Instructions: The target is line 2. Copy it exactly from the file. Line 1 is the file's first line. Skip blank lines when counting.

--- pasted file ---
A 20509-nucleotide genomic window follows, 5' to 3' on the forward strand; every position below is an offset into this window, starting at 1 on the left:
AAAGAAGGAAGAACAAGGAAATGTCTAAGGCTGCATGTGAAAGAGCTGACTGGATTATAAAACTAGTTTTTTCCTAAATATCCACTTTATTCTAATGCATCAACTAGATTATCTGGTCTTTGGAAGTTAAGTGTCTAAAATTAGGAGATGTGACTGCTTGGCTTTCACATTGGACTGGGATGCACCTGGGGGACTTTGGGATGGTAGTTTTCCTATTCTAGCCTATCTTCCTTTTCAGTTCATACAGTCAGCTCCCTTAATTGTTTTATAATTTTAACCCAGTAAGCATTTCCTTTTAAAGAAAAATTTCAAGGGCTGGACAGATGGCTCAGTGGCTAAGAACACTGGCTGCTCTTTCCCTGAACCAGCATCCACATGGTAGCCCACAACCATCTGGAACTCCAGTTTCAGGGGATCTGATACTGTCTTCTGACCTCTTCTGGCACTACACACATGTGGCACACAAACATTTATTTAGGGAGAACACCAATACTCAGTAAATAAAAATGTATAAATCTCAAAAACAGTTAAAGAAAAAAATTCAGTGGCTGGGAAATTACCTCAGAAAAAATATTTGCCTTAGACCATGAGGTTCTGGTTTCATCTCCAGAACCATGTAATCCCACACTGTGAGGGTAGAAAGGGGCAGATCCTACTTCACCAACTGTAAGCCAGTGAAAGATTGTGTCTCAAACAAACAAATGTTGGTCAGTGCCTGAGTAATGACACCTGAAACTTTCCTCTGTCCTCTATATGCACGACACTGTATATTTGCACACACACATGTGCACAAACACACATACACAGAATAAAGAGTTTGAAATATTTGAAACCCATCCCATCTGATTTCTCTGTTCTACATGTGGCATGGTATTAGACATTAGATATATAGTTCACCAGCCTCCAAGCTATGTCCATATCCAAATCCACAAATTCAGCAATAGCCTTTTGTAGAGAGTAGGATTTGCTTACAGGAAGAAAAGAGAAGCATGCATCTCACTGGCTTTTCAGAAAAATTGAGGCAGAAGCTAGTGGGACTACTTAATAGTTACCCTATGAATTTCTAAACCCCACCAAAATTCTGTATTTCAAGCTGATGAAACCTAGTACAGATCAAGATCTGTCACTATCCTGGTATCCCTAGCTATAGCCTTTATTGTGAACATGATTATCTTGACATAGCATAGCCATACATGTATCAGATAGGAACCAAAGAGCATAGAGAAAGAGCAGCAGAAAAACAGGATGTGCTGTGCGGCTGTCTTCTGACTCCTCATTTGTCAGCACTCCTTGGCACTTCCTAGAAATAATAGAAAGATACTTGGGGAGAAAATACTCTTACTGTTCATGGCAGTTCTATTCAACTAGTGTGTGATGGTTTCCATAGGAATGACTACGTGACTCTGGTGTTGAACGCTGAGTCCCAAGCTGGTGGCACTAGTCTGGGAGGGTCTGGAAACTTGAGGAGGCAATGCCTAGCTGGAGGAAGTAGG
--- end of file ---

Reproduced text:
AAAGAAGGAAGAACAAGGAAATGTCTAAGGCTGCATGTGAAAGAGCTGACTGGATTATAAAACTAGTTTTTTCCTAAATATCCACTTTATTCTAATGCATCAACTAGATTATCTGGTCTTTGGAAGTTAAGTGTCTAAAATTAGGAGATGTGACTGCTTGGCTTTCACATTGGACTGGGATGCACCTGGGGGACTTTGGGATGGTAGTTTTCCTATTCTAGCCTATCTTCCTTTTCAGTTCATACAGTCAGCTCCCTTAATTGTTTTATAATTTTAACCCAGTAAGCATTTCCTTTTAAAGAAAAATTTCAAGGGCTGGACAGATGGCTCAGTGGCTAAGAACACTGGCTGCTCTTTCCCTGAACCAGCATCCACATGGTAGCCCACAACCATCTGGAACTCCAGTTTCAGGGGATCTGATACTGTCTTCTGACCTCTTCTGGCACTACACACATGTGGCACACAAACATTTATTTAGGGAGAACACCAATACTCAGTAAATAAAAATGTATAAATCTCAAAAACAGTTAAAGAAAAAAATTCAGTGGCTGGGAAATTACCTCAGAAAAAATATTTGCCTTAGACCATGAGGTTCTGGTTTCATCTCCAGAACCATGTAATCCCACACTGTGAGGGTAGAAAGGGGCAGATCCTACTTCACCAACTGTAAGCCAGTGAAAGATTGTGTCTCAAACAAACAAATGTTGGTCAGTGCCTGAGTAATGACACCTGAAACTTTCCTCTGTCCTCTATATGCACGACACTGTATATTTGCACACACACATGTGCACAAACACACATACACAGAATAAAGAGTTTGAAATATTTGAAACCCATCCCATCTGATTTCTCTGTTCTACATGTGGCATGGTATTAGACATTAGATATATAGTTCACCAGCCTCCAAGCTATGTCCATATCCAAATCCACAAATTCAGCAATAGCCTTTTGTAGAGAGTAGGATTTGCTTACAGGAAGAAAAGAGAAGCATGCATCTCACTGGCTTTTCAGAAAAATTGAGGCAGAAGCTAGTGGGACTACTTAATAGTTACCCTATGAATTTCTAAACCCCACCAAAATTCTGTATTTCAAGCTGATGAAACCTAGTACAGATCAAGATCTGTCACTATCCTGGTATCCCTAGCTATAGCCTTTATTGTGAACATGATTATCTTGACATAGCATAGCCATACATGTATCAGATAGGAACCAAAGAGCATAGAGAAAGAGCAGCAGAAAAACAGGATGTGCTGTGCGGCTGTCTTCTGACTCCTCATTTGTCAGCACTCCTTGGCACTTCCTAGAAATAATAGAAAGATACTTGGGGAGAAAATACTCTTACTGTTCATGGCAGTTCTATTCAACTAGTGTGTGATGGTTTCCATAGGAATGACTACGTGACTCTGGTGTTGAACGCTGAGTCCCAAGCTGGTGGCACTAGTCTGGGAGGGTCTGGAAACTTGAGGAGGCAATGCCTAGCTGGAGGAAGTAGG